6. Yeah, you have to clean because it promotes cleanliness and creates a disease free environment. Sounds like someone has an issue with cleaning in general.

    5. That is far from the truth. The marine corps has the strictest body composition program and strictest weight guidelines in the military. And, yeah, you kinda have to work out on your own in order to stay within those regulations.

    4. Really? Next item please.

    3. Well. Its unintelligible to those who arent Marines. Thus the brotherhood of the whole thing. Sounds to me like you have something against the Marine Corps.

    2. Nothing ever works… before it gets to the Marines. We perform so much maintenance on every piece of gear we own due to the fact that they are usually handmedowns from other services. Cmon.

    1. This one I cant deny. Im 26 and I feel like 36. The Marine Corps does wear your body down. Yay! you got 1 out of 10!

    Reply
    1. rajimus123 at |

      yea man sorry, you’re refutations dont really instill much confidence in the marines, in the end its still just the same military bs “brotherhood” for weak minded people to be kept in line.

      Reply
      1. Art at |

        Well since it is us so-called weak minded people and those that have served in the “BS Military Brotherhood” that have kept the USA, and much of the rest of the Free World, free…and given fools like rajumus123 the right to spew their thier idiocies without being summarily executed….just what does that make you, raji?

        Reply
      2. TiminPhx at |

        Rajimus, you comment reads like someone who is in their 12th year of community college. I guess calling those who have actually accomplished something, makes you kills time until you mom calls you up for dinner.

        Reply
      3. Jim at |

        The weak minded tend not to be successful Marines. I did my 4 (1833 YatYas) in the mid to late 80s. Since then worked my way from warehouse work to a R&D analyst in the industrial distribution industry. Now I own a biz that does pretty good for itself even in these times. Most of my success in life I can attribute to lessons learned in the Corps. The Brotherhood one experience is quite real, powerful and ever lasting. That Brotherhood comes from your commitment to your fellow Marine. You value his life more than you do your own. I can see how a narcissus / sociopath would never understand it or dismiss it as less than genuine seeing that they themselves are incapable of having that level of commitment to another.
        I always find it interesting the self assured or “my professor says” comments people make about military life when they have absolutely zero experience. Most are just laughable. It’s kind of like Andrew Dice Clay speaking at a domestic violence seminar.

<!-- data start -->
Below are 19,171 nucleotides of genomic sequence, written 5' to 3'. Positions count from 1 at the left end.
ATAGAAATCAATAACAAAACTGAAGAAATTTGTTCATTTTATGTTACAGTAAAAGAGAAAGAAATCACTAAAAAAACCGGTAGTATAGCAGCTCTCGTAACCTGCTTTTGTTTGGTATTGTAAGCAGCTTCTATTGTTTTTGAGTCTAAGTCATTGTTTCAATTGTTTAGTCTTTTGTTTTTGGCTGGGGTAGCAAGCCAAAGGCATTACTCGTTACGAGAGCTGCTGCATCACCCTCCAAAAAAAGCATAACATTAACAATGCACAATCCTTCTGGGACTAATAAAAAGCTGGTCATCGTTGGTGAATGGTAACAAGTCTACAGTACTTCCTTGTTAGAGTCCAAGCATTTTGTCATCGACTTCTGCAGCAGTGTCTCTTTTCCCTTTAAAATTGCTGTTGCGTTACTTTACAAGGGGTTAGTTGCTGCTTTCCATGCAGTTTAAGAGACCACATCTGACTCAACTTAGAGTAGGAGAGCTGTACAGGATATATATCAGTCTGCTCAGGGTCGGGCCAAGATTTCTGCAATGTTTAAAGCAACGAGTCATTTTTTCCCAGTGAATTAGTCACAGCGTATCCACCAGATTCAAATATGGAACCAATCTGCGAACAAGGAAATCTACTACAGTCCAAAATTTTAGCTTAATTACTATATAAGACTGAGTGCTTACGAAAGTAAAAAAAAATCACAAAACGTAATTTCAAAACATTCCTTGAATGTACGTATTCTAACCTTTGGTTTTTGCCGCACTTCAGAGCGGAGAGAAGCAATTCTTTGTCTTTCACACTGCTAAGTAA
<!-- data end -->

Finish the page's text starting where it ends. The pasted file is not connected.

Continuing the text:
Reply
    2. Trek Girl at |

      Thank you for writing this. I enjoyed the TopTenz list because I like reading about the military, but I think I enjoyed your rebuttal even more.

      Reply
      1. Alvaro at |

        @rajimus, to each their own. I respect your opinion. But by refuting this list, which i did, i proved that these “surprises by enlisting in the Marines” is inaccurate due to the fact that most of these are experienced in other branches as well. So the author of this list should of named the list “Surprises by enlisting in the military”.

        @Trek Girl, thanks. I hope I cleared some things up with it.

        Reply
        1. Trek Girl at |

          I watch a lot of programs about the military, so I was wise to silliness of the list and knew the author was stretching the truth a bit…or a lot.

          Reply
          1. Trek Girl at |

            Oy vey. I meant to type “…I was wise to the silliness of the list…”.

            Reply
        2. fragge at |

          So what you’re saying Alvaro, is that all of the negatives drawn out by the list are accurate, but that you have a problem with the semantics of specifically calling out the marines (presumably because the author themselves once enlisted in the marines)? Got it. You’e butthurt. Go mop the barracks before I take your caremelised rations away.

          Reply
          1. maria at |

            @ Fragge!
            These men and women put their life on the live for us to be safe and have liberty!!! Show some respect!

            Reply
    3. Bob Dole at |

      Way to ruin the fun of it Devil Nuts. It seems to me as if it was meant to be a joke and not taken seriously. Yut!

      Reply
      1. Mike at |

        YEEEEEEEEEEEEEEE-UTTTT!!!

        Reply
    4. mingzl8106 at |

      A soldier after reading “Top 10 Unpleasant Surprises About Enlisting In The Army”: haha funny

      A sailor after reading “Top 10 Unpleasant Surprises About Enlisting In The Navy”: haha funny

      An airman after reading “Top 10 Unpleasant Surprises About Enlisting In The Air force”: haha funny

      A coastguard after reading “Top 10 Unpleasant Surprises About Enlisting In The Coast Guard”: haha funny

      A marine reads “Top 10 Unpleasant Surprises About Enlisting In The Marine” and freaks the “F” out.

      Reply
      1. Reaper at |

        that’s called pride… and they should be proud, i’m proud of every marine i know and i will (hopefully) be a marine before next summer.

        Reply
  4. Dennis at |

    Great List

    Reply
  5. Dinotron at |

    Is it true that they do waterboarding in the Marines? (which is why a lot of Americans aren`t bothered by it..) Or is that the SEALS? Anyway, any country that does waterboarding can`t lecture another country for human rights. Waterboarding was done by the INQUISITION and KHMER ROUGE. but hey, if it`s good enough for Torquemada and Pol Pot, it`s good enough for us right?

    Reply
    1. Trek Girl at |

      Many Americans are bothered by waterboarding. I won’t speak about whether the Marines or SEALs do it; what I will say, however, is that sometimes law enforcement and military training does involve the recruits being on the other end of the devices or tactics they are trained to use against others in the appropriate situations.